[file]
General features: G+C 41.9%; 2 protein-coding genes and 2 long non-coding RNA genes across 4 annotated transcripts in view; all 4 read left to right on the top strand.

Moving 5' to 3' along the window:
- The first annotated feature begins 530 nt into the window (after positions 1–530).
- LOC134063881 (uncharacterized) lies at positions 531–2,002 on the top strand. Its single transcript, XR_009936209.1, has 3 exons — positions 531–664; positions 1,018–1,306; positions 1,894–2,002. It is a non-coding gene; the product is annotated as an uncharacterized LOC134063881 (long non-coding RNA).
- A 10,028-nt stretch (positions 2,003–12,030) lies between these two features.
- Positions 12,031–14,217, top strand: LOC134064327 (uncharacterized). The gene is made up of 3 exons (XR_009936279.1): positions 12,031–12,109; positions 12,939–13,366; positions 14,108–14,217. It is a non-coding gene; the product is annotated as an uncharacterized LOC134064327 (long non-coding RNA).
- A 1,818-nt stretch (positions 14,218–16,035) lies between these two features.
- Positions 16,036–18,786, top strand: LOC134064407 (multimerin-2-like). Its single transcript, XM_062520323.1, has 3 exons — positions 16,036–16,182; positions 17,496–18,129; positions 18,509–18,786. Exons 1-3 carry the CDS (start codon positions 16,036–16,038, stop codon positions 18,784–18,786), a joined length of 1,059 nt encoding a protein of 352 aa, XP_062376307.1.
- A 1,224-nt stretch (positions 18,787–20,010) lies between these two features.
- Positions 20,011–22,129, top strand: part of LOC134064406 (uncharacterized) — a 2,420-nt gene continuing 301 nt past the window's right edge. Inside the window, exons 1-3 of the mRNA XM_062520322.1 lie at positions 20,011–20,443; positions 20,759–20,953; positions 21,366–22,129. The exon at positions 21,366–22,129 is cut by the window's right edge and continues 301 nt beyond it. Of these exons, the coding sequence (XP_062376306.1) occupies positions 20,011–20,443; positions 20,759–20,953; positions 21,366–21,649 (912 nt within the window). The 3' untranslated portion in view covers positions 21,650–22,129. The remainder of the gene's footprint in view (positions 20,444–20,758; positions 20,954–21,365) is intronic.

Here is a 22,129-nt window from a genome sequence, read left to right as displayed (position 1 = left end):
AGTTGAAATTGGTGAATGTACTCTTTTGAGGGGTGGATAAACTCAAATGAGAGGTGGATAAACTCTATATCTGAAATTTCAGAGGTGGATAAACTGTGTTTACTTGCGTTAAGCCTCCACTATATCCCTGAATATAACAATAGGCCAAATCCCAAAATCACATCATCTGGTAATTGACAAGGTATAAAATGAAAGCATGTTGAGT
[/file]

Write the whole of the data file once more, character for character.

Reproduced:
General features: G+C 41.9%; 2 protein-coding genes and 2 long non-coding RNA genes across 4 annotated transcripts in view; all 4 read left to right on the top strand.

Moving 5' to 3' along the window:
- The first annotated feature begins 530 nt into the window (after positions 1–530).
- LOC134063881 (uncharacterized) lies at positions 531–2,002 on the top strand. Its single transcript, XR_009936209.1, has 3 exons — positions 531–664; positions 1,018–1,306; positions 1,894–2,002. It is a non-coding gene; the product is annotated as an uncharacterized LOC134063881 (long non-coding RNA).
- A 10,028-nt stretch (positions 2,003–12,030) lies between these two features.
- Positions 12,031–14,217, top strand: LOC134064327 (uncharacterized). The gene is made up of 3 exons (XR_009936279.1): positions 12,031–12,109; positions 12,939–13,366; positions 14,108–14,217. It is a non-coding gene; the product is annotated as an uncharacterized LOC134064327 (long non-coding RNA).
- A 1,818-nt stretch (positions 14,218–16,035) lies between these two features.
- Positions 16,036–18,786, top strand: LOC134064407 (multimerin-2-like). Its single transcript, XM_062520323.1, has 3 exons — positions 16,036–16,182; positions 17,496–18,129; positions 18,509–18,786. Exons 1-3 carry the CDS (start codon positions 16,036–16,038, stop codon positions 18,784–18,786), a joined length of 1,059 nt encoding a protein of 352 aa, XP_062376307.1.
- A 1,224-nt stretch (positions 18,787–20,010) lies between these two features.
- Positions 20,011–22,129, top strand: part of LOC134064406 (uncharacterized) — a 2,420-nt gene continuing 301 nt past the window's right edge. Inside the window, exons 1-3 of the mRNA XM_062520322.1 lie at positions 20,011–20,443; positions 20,759–20,953; positions 21,366–22,129. The exon at positions 21,366–22,129 is cut by the window's right edge and continues 301 nt beyond it. Of these exons, the coding sequence (XP_062376306.1) occupies positions 20,011–20,443; positions 20,759–20,953; positions 21,366–21,649 (912 nt within the window). The 3' untranslated portion in view covers positions 21,650–22,129. The remainder of the gene's footprint in view (positions 20,444–20,758; positions 20,954–21,365) is intronic.

Here is a 22,129-nt window from a genome sequence, read left to right as displayed (position 1 = left end):
AGTTGAAATTGGTGAATGTACTCTTTTGAGGGGTGGATAAACTCAAATGAGAGGTGGATAAACTCTATATCTGAAATTTCAGAGGTGGATAAACTGTGTTTACTTGCGTTAAGCCTCCACTATATCCCTGAATATAACAATAGGCCAAATCCCAAAATCACATCATCTGGTAATTGACAAGGTATAAAATGAAAGCATGTTGAGT